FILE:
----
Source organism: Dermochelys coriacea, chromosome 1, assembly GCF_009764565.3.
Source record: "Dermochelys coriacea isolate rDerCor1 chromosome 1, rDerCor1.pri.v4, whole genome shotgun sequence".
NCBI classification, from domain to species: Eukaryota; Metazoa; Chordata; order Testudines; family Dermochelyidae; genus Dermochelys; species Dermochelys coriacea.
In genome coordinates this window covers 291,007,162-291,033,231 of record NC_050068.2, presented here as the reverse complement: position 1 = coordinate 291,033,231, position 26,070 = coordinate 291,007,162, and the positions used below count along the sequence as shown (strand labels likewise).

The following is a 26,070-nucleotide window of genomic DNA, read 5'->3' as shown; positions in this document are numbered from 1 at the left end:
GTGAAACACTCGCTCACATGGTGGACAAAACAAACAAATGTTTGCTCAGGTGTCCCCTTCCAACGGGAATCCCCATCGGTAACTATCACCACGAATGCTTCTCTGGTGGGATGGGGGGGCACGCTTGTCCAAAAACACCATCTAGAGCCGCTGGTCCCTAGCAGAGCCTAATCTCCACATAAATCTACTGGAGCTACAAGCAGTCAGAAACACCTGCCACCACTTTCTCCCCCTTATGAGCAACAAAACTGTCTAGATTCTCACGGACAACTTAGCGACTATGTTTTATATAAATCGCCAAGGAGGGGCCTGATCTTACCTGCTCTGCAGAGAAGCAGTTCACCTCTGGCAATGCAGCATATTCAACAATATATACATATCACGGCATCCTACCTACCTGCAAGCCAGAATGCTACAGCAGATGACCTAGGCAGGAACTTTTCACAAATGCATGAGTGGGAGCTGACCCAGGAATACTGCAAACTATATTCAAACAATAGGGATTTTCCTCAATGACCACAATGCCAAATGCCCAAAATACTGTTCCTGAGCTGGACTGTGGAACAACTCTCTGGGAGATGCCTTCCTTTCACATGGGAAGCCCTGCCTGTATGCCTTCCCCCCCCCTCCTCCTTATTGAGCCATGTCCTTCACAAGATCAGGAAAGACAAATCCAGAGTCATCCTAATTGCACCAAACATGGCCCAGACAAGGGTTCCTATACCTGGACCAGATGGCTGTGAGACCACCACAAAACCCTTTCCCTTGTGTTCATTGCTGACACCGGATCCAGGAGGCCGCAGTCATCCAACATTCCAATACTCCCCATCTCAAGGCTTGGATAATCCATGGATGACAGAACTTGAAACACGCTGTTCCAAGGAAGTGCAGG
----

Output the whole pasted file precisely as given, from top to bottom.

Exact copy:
Source organism: Dermochelys coriacea, chromosome 1, assembly GCF_009764565.3.
Source record: "Dermochelys coriacea isolate rDerCor1 chromosome 1, rDerCor1.pri.v4, whole genome shotgun sequence".
NCBI classification, from domain to species: Eukaryota; Metazoa; Chordata; order Testudines; family Dermochelyidae; genus Dermochelys; species Dermochelys coriacea.
In genome coordinates this window covers 291,007,162-291,033,231 of record NC_050068.2, presented here as the reverse complement: position 1 = coordinate 291,033,231, position 26,070 = coordinate 291,007,162, and the positions used below count along the sequence as shown (strand labels likewise).

The following is a 26,070-nucleotide window of genomic DNA, read 5'->3' as shown; positions in this document are numbered from 1 at the left end:
GTGAAACACTCGCTCACATGGTGGACAAAACAAACAAATGTTTGCTCAGGTGTCCCCTTCCAACGGGAATCCCCATCGGTAACTATCACCACGAATGCTTCTCTGGTGGGATGGGGGGGCACGCTTGTCCAAAAACACCATCTAGAGCCGCTGGTCCCTAGCAGAGCCTAATCTCCACATAAATCTACTGGAGCTACAAGCAGTCAGAAACACCTGCCACCACTTTCTCCCCCTTATGAGCAACAAAACTGTCTAGATTCTCACGGACAACTTAGCGACTATGTTTTATATAAATCGCCAAGGAGGGGCCTGATCTTACCTGCTCTGCAGAGAAGCAGTTCACCTCTGGCAATGCAGCATATTCAACAATATATACATATCACGGCATCCTACCTACCTGCAAGCCAGAATGCTACAGCAGATGACCTAGGCAGGAACTTTTCACAAATGCATGAGTGGGAGCTGACCCAGGAATACTGCAAACTATATTCAAACAATAGGGATTTTCCTCAATGACCACAATGCCAAATGCCCAAAATACTGTTCCTGAGCTGGACTGTGGAACAACTCTCTGGGAGATGCCTTCCTTTCACATGGGAAGCCCTGCCTGTATGCCTTCCCCCCCCCTCCTCCTTATTGAGCCATGTCCTTCACAAGATCAGGAAAGACAAATCCAGAGTCATCCTAATTGCACCAAACATGGCCCAGACAAGGGTTCCTATACCTGGACCAGATGGCTGTGAGACCACCACAAAACCCTTTCCCTTGTGTTCATTGCTGACACCGGATCCAGGAGGCCGCAGTCATCCAACATTCCAATACTCCCCATCTCAAGGCTTGGATAATCCATGGATGACAGAACTTGAAACACGCTGTTCCAAGGAAGTGCAGG